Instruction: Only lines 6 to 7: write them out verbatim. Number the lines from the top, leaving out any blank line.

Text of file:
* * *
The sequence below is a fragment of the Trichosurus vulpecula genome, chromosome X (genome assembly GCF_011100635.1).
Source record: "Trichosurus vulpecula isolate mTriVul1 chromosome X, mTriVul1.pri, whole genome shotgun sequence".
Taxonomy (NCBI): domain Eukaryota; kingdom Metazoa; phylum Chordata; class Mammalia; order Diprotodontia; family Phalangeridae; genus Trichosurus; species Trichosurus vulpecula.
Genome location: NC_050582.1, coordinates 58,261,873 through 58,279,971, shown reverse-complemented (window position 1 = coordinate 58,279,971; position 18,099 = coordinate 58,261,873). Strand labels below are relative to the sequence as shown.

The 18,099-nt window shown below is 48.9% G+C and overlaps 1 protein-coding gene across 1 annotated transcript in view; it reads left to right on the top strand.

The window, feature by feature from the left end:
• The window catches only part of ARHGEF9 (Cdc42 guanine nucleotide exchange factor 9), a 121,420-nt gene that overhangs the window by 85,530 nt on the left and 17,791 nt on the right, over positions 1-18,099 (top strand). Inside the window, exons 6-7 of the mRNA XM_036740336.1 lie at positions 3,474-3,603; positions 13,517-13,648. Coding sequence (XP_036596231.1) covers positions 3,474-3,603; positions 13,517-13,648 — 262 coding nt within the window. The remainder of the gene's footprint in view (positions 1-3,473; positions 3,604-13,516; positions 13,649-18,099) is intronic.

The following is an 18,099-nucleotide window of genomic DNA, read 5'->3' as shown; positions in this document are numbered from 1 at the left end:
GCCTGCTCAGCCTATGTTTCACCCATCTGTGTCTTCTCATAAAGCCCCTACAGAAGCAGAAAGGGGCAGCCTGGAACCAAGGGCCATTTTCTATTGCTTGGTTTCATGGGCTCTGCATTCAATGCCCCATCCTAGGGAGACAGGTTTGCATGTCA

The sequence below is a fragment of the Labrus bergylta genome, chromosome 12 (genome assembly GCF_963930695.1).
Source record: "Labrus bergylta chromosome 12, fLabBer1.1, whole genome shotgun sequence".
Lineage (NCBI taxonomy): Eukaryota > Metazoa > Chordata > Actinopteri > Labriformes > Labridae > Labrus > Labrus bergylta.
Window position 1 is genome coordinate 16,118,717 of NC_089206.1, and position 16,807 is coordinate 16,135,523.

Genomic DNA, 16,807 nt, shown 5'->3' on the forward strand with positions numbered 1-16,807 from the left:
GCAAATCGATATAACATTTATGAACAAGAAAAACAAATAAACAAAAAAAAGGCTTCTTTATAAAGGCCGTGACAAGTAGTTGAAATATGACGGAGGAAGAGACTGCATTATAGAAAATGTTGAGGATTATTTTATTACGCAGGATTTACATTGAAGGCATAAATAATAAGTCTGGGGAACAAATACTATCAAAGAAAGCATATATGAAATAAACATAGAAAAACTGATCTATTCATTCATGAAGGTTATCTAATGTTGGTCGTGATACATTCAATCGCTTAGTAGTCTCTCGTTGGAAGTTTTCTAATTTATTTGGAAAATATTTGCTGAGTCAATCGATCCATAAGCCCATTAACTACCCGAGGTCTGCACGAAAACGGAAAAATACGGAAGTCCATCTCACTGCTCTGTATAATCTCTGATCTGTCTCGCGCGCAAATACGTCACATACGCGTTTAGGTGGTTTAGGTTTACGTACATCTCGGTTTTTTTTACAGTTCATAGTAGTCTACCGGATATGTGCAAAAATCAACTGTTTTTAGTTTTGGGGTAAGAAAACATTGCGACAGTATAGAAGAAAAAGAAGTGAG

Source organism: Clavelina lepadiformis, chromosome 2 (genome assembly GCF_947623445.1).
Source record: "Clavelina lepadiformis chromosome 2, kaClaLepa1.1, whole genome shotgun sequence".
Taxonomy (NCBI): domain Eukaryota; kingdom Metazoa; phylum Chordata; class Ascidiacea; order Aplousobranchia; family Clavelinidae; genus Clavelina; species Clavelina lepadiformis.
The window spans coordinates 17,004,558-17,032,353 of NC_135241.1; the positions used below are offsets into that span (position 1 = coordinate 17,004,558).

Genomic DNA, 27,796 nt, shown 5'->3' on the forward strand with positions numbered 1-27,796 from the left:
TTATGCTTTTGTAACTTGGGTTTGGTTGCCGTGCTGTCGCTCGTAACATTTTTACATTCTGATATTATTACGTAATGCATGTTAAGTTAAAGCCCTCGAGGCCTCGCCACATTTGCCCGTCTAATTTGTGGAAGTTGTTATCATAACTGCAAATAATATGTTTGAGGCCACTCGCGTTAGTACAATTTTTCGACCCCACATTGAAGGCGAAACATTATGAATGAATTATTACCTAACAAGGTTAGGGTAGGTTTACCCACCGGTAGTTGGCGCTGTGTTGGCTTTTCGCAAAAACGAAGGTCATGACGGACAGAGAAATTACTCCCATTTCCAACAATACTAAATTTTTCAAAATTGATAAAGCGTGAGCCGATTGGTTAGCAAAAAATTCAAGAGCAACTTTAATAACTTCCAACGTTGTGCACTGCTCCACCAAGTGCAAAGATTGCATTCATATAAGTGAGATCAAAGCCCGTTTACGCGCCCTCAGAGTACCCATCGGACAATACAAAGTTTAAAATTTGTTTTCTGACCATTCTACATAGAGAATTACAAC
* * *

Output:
The window, feature by feature from the left end:
• The window catches only part of ARHGEF9 (Cdc42 guanine nucleotide exchange factor 9), a 121,420-nt gene that overhangs the window by 85,530 nt on the left and 17,791 nt on the right, over positions 1-18,099 (top strand). Inside the window, exons 6-7 of the mRNA XM_036740336.1 lie at positions 3,474-3,603; positions 13,517-13,648. Coding sequence (XP_036596231.1) covers positions 3,474-3,603; positions 13,517-13,648 — 262 coding nt within the window. The remainder of the gene's footprint in view (positions 1-3,473; positions 3,604-13,516; positions 13,649-18,099) is intronic.